The "Mozgov Cocktail" not so good, definitely on the way down

Feb 22, 2012, Los Angeles, CA, USA; Los Angeles Clippers guard Chris Paul (3) shoots as he is defended by Denver Nuggets center Timofey Mozgov (25) at the Staples Center. The Clippers defeated the Nuggets, 103-95. Mandatory Credit: Kirby Lee/Image of Sport-US PRESSWIRE

One shot vodka and about three shots of disappointment.

Last year, when the Denver Nuggets were working their trade of Carmelo Anthony for Wilson Chandler, Raymond Felton and Danilo Gallinari, they insisted the Knicks include young Russian center Timofey Mozgov in the deal. Josh Kroenke and Masai Ujiri were convinced that Mozgov's upside (regardless of being posterized by Blake Griffin) was worth holding out for. More than a year later and deep into the 2011-12 season, has Mozgov lived up to the player that Kroenke and Ujiri believed they saw?

Like many other Stiffs, I was thrilled that Mozgov was included in the deal. "Finally!", I thought, "The Nuggets have some real size aside from Chris Andersen and Nene!" George Karl's coaching aside, I was excited to see the young Russian's play on the court. With the acquisition of Gallinari and the addition of Kosta Koufos (as a seeming throw-in with the Melo trade), the Nuggets could now - theoretically - field an extremely tall and big lineup to counter the bigs of the Los Angeles Lakers, Oklahoma City Thunder, San Antonio Spurs and Dallas Mavericks. Long we lamented the inability of the Nuggets to truly meet the size of these annual Western Conference heavyweights. Now, the Nuggets would be able to field legitimate big bodies to go against the likes of Andrew Bynum, Dirk Nowitzki, and Tim Duncan.

With just 15 games left to play in the lockout-shortened season, Timofey Mozgov has been by most accounts a massive disappointment, nowhere near the player the Nuggets were so eager to acquire:

Mozfail_medium

Statistically, Mozgov is by far the worst center on the Nuggets roster. He's got the worst effective field goal percentage (taking into account free throws), the lowest PER, the lowest offensive rating, and tied for the worst defensive rating. He has slightly more rebounds and blocks per game than Koufos, but he is also playing almost four minutes more per contest. Andersen and Koufos would almost certainly put Mozgov's minutes to better use.

Statistics aside, many amongst the Denver Stiffs crowd know that those stats just reinforce what their eyes tell them; that Mozgov is not a reliable option on either side of the court. He is constantly out of position on the defensive end, fumbles the ball away when fed with easy passes on offense, and does not seem to realize that at 7-feet tall, he should be collecting more than 1 rebound in twelve minutes. Not only that, I'm almost certain that he leads the league in defensive three second violations per game. Worse, he's not showing any improvement in the areas he desperately needs to, namely defense and rebounding.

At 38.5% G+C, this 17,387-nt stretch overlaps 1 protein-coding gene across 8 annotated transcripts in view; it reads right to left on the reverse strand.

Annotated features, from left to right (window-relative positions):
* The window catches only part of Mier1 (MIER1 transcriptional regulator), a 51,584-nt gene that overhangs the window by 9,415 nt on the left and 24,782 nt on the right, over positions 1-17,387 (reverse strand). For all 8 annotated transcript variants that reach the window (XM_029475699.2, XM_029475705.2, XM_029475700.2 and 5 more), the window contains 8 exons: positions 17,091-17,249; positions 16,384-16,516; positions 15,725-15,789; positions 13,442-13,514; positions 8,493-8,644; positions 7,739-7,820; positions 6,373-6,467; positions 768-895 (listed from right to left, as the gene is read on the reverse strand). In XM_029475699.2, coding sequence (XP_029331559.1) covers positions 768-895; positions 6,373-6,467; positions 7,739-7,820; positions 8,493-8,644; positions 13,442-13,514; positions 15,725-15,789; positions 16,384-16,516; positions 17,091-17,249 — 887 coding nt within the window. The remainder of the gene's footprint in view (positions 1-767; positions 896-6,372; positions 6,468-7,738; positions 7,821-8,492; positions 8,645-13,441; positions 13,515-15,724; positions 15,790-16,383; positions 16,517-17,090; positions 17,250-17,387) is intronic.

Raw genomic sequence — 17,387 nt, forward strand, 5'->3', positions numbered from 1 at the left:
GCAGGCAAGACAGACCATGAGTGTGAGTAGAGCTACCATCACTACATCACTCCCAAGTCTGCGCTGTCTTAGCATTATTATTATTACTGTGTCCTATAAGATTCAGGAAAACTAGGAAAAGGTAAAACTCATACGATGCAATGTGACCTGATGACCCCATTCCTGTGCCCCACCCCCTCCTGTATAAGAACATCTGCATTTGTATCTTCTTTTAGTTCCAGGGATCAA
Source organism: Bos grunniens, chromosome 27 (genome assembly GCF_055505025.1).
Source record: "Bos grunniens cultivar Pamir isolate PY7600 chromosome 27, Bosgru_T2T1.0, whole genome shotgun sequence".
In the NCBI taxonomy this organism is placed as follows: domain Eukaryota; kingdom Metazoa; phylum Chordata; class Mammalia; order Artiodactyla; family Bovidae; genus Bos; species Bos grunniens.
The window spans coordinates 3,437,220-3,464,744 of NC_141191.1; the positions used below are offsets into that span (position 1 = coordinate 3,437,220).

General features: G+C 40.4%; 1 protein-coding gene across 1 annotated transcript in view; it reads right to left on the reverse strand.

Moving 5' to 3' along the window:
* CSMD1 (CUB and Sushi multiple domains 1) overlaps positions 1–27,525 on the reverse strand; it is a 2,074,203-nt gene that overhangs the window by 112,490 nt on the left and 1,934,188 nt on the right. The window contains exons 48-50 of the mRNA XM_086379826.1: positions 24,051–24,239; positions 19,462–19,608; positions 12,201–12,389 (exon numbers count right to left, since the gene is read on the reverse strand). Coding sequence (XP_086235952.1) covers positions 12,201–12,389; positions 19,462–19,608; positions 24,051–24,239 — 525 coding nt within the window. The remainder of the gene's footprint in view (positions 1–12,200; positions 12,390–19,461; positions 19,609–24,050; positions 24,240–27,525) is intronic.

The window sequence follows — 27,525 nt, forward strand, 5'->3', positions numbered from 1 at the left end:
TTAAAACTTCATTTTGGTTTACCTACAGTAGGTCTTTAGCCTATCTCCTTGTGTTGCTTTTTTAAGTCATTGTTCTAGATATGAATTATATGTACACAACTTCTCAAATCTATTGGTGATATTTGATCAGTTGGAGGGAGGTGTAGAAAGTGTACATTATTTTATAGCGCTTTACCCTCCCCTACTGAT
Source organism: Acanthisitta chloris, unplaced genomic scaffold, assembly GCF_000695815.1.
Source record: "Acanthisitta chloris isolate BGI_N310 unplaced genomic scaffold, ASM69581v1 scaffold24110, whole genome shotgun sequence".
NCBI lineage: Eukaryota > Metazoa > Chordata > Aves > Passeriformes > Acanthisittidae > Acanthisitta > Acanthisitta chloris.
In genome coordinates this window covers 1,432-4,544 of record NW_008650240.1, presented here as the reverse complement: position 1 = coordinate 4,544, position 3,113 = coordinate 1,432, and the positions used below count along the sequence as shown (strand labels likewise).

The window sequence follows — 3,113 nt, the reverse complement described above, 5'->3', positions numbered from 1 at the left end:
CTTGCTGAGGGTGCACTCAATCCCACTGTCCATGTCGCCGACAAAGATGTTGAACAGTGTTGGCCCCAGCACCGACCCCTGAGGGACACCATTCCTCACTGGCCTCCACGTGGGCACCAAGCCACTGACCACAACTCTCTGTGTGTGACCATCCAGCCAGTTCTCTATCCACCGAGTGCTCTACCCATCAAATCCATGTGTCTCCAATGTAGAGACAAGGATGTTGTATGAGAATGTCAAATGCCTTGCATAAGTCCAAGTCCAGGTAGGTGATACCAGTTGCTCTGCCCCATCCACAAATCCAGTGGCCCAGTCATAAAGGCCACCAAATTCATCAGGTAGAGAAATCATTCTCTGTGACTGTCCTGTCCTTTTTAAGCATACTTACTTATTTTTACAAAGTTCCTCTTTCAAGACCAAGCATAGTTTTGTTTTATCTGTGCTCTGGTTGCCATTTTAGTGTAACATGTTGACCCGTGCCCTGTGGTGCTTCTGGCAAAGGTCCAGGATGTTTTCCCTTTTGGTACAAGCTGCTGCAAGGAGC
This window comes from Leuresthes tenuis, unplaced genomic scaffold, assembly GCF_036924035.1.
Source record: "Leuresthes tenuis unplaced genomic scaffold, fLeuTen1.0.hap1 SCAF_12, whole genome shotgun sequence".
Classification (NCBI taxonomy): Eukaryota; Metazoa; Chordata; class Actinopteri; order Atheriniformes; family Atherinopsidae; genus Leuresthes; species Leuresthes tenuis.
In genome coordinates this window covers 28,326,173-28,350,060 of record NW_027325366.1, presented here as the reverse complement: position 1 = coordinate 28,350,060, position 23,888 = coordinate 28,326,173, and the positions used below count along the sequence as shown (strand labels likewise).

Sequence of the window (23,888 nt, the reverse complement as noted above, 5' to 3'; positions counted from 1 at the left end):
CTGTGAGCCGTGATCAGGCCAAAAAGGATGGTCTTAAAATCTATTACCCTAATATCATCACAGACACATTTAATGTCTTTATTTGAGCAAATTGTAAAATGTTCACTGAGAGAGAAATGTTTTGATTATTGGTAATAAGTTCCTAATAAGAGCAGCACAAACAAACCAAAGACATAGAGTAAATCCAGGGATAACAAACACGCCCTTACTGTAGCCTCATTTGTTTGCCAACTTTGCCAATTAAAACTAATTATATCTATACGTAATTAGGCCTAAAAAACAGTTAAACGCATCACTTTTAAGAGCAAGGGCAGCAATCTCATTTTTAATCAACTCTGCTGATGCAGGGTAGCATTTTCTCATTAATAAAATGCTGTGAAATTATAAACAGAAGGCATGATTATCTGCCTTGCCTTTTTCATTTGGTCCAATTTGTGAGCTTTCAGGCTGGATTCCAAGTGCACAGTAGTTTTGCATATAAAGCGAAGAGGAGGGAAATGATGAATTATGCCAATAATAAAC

Timofey? The reason why nobody gets you the ball in the paint when you act like a wacky waving inflatable arm flailing tube man in the paint is because you have "hands of beets" (thanks, SDCat).

In my opinion, when the Nuggets made their last-minute deal of Nene for Javale McGee, it was as much a referendum on Mozgov's poor play as it was on Nene's. I strongly believe that Ujiri and Kroenke thought that Mozgov would have improved with increased minutes in Denver (Mozgov's playing 16.4 MPG this season, the most of his career) and become the next starting center for this team. Despite his repeated ankle injuries and inconsistent play, Karl has shown a lot of faith in Mozgov, and continues to give him playing time - to the detriment of the team. However, last night, Timofey Mozgov recorded a DNP-CD against the Charlotte Bobcats.

Did anyone actually miss him?

To me, the acquisition of McGee sent a message to the rest of the Nuggets and their fans: we don't believe that Mozgov has what it takes to be the dominant big man we believed he might become. For better or for worse, McGee has supplanted Mozgov as the "big man of the future", replaced Mozgov in the starting lineup, and Mozgov's future with the Nuggets appears to be in serious jeopardy. Mozgov is still young, and could improve beyond what he's shown so far, but I am very doubtful that he has either the mental fortitude or physical ability to make the drastic improvements to his game needed to be a starting center in the NBA.

Don't get me wrong. I was excited as anyone to see Mozgov succeed and become the hulking bruiser Nuggets fans so desperately wanted. Mozgov's been given his opportunities. As of now, he's failed to show that he deserves any more of them.

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